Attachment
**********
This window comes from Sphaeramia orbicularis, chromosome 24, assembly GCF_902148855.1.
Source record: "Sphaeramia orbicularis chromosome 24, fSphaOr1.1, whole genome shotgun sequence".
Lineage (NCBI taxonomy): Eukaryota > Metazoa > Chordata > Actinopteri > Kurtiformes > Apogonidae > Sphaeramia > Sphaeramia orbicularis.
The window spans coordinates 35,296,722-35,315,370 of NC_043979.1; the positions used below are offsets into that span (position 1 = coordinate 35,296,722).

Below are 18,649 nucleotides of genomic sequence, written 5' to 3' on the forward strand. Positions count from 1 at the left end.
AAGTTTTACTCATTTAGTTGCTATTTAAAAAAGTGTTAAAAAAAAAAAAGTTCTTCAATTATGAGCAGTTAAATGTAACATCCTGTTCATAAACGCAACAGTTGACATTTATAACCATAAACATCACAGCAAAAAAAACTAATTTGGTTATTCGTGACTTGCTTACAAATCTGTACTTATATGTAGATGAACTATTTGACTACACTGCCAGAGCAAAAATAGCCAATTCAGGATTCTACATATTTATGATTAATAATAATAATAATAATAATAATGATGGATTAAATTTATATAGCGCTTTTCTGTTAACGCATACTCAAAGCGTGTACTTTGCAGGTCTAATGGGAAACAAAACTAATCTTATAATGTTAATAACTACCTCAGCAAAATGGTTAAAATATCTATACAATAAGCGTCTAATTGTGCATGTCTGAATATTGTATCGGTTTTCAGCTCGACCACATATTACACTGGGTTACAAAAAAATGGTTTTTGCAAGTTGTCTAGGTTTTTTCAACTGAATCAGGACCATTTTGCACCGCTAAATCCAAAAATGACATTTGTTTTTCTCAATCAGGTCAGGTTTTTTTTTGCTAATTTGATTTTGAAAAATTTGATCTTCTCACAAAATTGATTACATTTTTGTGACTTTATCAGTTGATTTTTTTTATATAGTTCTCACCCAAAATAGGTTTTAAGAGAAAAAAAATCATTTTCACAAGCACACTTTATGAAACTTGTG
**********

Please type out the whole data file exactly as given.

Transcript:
This window comes from Sphaeramia orbicularis, chromosome 24, assembly GCF_902148855.1.
Source record: "Sphaeramia orbicularis chromosome 24, fSphaOr1.1, whole genome shotgun sequence".
Lineage (NCBI taxonomy): Eukaryota > Metazoa > Chordata > Actinopteri > Kurtiformes > Apogonidae > Sphaeramia > Sphaeramia orbicularis.
The window spans coordinates 35,296,722-35,315,370 of NC_043979.1; the positions used below are offsets into that span (position 1 = coordinate 35,296,722).

Below are 18,649 nucleotides of genomic sequence, written 5' to 3' on the forward strand. Positions count from 1 at the left end.
AAGTTTTACTCATTTAGTTGCTATTTAAAAAAGTGTTAAAAAAAAAAAAGTTCTTCAATTATGAGCAGTTAAATGTAACATCCTGTTCATAAACGCAACAGTTGACATTTATAACCATAAACATCACAGCAAAAAAAACTAATTTGGTTATTCGTGACTTGCTTACAAATCTGTACTTATATGTAGATGAACTATTTGACTACACTGCCAGAGCAAAAATAGCCAATTCAGGATTCTACATATTTATGATTAATAATAATAATAATAATAATAATGATGGATTAAATTTATATAGCGCTTTTCTGTTAACGCATACTCAAAGCGTGTACTTTGCAGGTCTAATGGGAAACAAAACTAATCTTATAATGTTAATAACTACCTCAGCAAAATGGTTAAAATATCTATACAATAAGCGTCTAATTGTGCATGTCTGAATATTGTATCGGTTTTCAGCTCGACCACATATTACACTGGGTTACAAAAAAATGGTTTTTGCAAGTTGTCTAGGTTTTTTCAACTGAATCAGGACCATTTTGCACCGCTAAATCCAAAAATGACATTTGTTTTTCTCAATCAGGTCAGGTTTTTTTTTGCTAATTTGATTTTGAAAAATTTGATCTTCTCACAAAATTGATTACATTTTTGTGACTTTATCAGTTGATTTTTTTTATATAGTTCTCACCCAAAATAGGTTTTAAGAGAAAAAAAATCATTTTCACAAGCACACTTTATGAAACTTGTG